This post is proof that I am able to make things without sugar and butter.
This is a meal.
This is a dinner!
Specifically, it is a dinner you should eat to celebrate Burns’ Night this Friday (if you’re Scottish). I wouldn’t advise consuming it immediately before being flung around a dance hall at a ceilidh, because you will inevitably come back to the pot for seconds and thirds and by the time you’re satiated you won’t be able to move, much less jig.
If you’re not Scottish then you should still eat it if you feel like you should get some more vegetables in your diet. Also: if you’re yet to establish a love affair with kale, this is for you.
All of these above reasons apply to me. I am Scottish. My 5-a-day has been suspiciously chocolatey of late. And before now I was apparently unable to shop correctly for kale. Despite several supermarket expeditions for this superfood, I’ve never actually been able to find it in the supermarket. When I finally struck gold – or emerald, more accurately – amongst the fresh produce aisles, I cleverly decided to stock up on several bags of the stuff. Prepare to be roasted into chips! Pureed into morning smoothies (withhold your judgement, everyone)! Sautéed with butter! I have grand plans.
This soup packs some serious vegetables.
A sweeeede. Or you could pick a turnip. Or both. Up to you.
And the greens. Kale to the left and cabbage to the right.
Oooh, and a big hunk of beef (I swear it is big, it's just the pot is bigger).
These kale plans may have to be shelved for a while because I’m going to London on Thursday for a quick weekend break to see James. Which means I’ll be in the wrong country for January 25th, Burns’ Day, and there’s no chance I’ll be desperately seeking haggis when - hellooooooo – I’m in London and already drowning in the amount of options I have to eat out.
This is real life: I have a preplanned McDonald’s date on Friday evening. Followed by a trip to Outsider Tart (excited!!!!). I am obviously morally and ethically and tastefully against almost all of McDonald’s food but…there’s just something about a McFlurry, y’know? Plus given that all McDonald’s is nutritionally void, I can have a McFlurry for my main meal and not feel bad about ice cream for dinner because it won’t be any worse than getting a McChickenMacBeefBig.
Sorry. Back to soup. Scotch Broth is the opposite of McDonald’s. It’s not American, it’s not fast, it’s not obnoxious, it isn’t served under golden arches, and it really is nutritionally dense. It can easily be made vegetarian by just not adding the beef and using veg stock (though why would you?). And doesn’t contain any dubious additives or ground-up-grossness. It's just aaaallllll goooooood.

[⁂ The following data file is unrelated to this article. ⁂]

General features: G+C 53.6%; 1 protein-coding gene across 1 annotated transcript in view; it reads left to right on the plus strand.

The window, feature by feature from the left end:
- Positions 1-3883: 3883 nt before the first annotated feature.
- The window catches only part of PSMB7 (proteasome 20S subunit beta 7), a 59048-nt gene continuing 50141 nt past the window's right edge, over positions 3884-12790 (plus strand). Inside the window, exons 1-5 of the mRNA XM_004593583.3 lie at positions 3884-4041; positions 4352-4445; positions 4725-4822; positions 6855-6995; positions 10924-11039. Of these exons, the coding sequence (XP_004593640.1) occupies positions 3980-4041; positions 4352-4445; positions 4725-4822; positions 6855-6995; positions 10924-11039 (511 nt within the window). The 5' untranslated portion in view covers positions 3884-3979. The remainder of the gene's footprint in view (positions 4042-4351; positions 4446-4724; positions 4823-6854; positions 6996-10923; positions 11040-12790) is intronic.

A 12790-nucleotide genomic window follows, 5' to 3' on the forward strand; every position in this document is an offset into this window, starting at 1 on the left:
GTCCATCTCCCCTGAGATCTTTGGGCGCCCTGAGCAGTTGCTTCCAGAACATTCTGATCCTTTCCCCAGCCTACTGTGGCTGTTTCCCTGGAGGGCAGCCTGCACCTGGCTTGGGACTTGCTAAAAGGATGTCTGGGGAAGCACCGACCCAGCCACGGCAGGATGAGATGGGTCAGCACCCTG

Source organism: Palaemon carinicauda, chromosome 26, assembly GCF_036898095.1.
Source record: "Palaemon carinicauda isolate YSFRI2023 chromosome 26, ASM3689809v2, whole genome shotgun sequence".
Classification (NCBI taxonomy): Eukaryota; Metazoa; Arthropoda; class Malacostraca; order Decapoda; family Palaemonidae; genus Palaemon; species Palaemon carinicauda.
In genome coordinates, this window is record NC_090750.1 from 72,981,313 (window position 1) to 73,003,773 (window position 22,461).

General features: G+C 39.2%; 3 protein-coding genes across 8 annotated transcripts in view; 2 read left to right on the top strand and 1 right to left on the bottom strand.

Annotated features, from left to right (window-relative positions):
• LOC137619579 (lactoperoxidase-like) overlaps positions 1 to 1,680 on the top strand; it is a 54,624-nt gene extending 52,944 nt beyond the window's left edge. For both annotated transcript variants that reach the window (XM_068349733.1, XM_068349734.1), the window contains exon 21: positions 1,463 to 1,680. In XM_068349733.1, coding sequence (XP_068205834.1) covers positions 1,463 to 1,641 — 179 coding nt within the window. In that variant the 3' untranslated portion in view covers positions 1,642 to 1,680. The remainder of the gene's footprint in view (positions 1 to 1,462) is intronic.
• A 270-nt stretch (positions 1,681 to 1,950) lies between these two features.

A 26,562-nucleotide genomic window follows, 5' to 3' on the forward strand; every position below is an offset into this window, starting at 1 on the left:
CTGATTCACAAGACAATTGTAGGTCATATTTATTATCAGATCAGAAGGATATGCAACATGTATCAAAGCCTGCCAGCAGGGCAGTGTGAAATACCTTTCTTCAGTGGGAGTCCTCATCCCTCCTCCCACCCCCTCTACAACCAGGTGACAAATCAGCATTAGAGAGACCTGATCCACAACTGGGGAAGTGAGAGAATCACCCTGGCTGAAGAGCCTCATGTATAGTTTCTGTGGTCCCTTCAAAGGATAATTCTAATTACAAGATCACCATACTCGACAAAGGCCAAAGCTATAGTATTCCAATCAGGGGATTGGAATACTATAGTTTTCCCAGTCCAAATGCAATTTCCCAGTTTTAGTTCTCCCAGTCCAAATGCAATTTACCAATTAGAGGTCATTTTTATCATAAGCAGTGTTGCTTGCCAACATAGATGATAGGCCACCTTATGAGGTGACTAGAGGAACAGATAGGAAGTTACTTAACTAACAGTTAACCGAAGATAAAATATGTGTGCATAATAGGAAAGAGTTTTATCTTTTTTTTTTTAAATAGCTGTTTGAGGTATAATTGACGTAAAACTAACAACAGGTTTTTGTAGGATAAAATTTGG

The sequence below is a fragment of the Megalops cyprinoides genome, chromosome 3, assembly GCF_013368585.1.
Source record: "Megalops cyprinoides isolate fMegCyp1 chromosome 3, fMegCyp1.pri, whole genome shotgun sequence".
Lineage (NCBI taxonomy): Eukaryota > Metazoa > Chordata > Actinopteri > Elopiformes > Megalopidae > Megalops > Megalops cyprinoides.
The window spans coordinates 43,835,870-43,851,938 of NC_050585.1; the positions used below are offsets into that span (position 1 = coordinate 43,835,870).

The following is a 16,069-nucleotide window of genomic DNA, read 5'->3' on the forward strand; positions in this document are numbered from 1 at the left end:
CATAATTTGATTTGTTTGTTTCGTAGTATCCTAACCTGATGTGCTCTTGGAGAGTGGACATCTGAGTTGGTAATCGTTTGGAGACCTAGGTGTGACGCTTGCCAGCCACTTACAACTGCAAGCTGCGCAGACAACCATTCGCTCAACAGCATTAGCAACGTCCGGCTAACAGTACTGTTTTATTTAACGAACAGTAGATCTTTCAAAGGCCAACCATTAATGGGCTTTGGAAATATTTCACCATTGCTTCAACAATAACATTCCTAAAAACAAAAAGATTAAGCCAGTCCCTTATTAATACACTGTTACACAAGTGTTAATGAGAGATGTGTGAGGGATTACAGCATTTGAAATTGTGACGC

Also this meal is inexpensive to make and serves about a thousand people (or a family of four plus one soup-obsessed dog, with tons of leftovers).
p.s. I'm going to tell you all about that bread in the background really soon.
300g ‘soup mix’ – or 150g of pearl barley and 150g of green split peas
450g (1lb) beef brisket
1 bay leaf
1 litre (4 cups) beef stock
1 medium-sized swede, diced (optional: use ½ swede and ½ turnip)
4 carrots, diced
4 medium-sized leeks, chopped and washed well
3 sticks celery, diced
170g bag of kale – leaves cut small and stalks discarded
170g bag of cabbage greens (or a small savoy cabbage), leaves cut small
Salt & pepper
- Soak the soup mix for anywhere between 4 hours and overnight. When ready to use, be sure to rinse thoroughly with cold water through a colander and pick over for any bad bits.
- When ready to begin the soup, put the beef brisket in a large pot and add a litre of beef stock plus enough water to fully cover the meat. Add a bay leaf. Bring the pot to the boil and then allow to simmer for around an hour on a low heat.
- Add the soup mix (or your barley and peas), bring to the boil, and allow to simmer for half an hour.
- Add the carrots, celery, swede and leek. Allow to simmer on a very low heat for around 2 hours. You’ll have to stir the pot, occasionally adding more water and salt to season the broth, and also watch out for the fatty deposits from the beef which create an unappetizing film on the top of the pot. Remove this with a ladle.Note: When leftover soup cools, any remaining fat will cool as a single layer on top of the broth. You should remove this before reheating!
- About half an hour before you want to serve, add the greens (kale and cabbage) to the mix and top with water if necessary.
- At this time also remove the beef from the broth. The meat should be very tender and be easily pulled off into strips, which you can cut and add back into the soup.
- Ladle into bowls, top with chopped fresh parsley, and enjoy!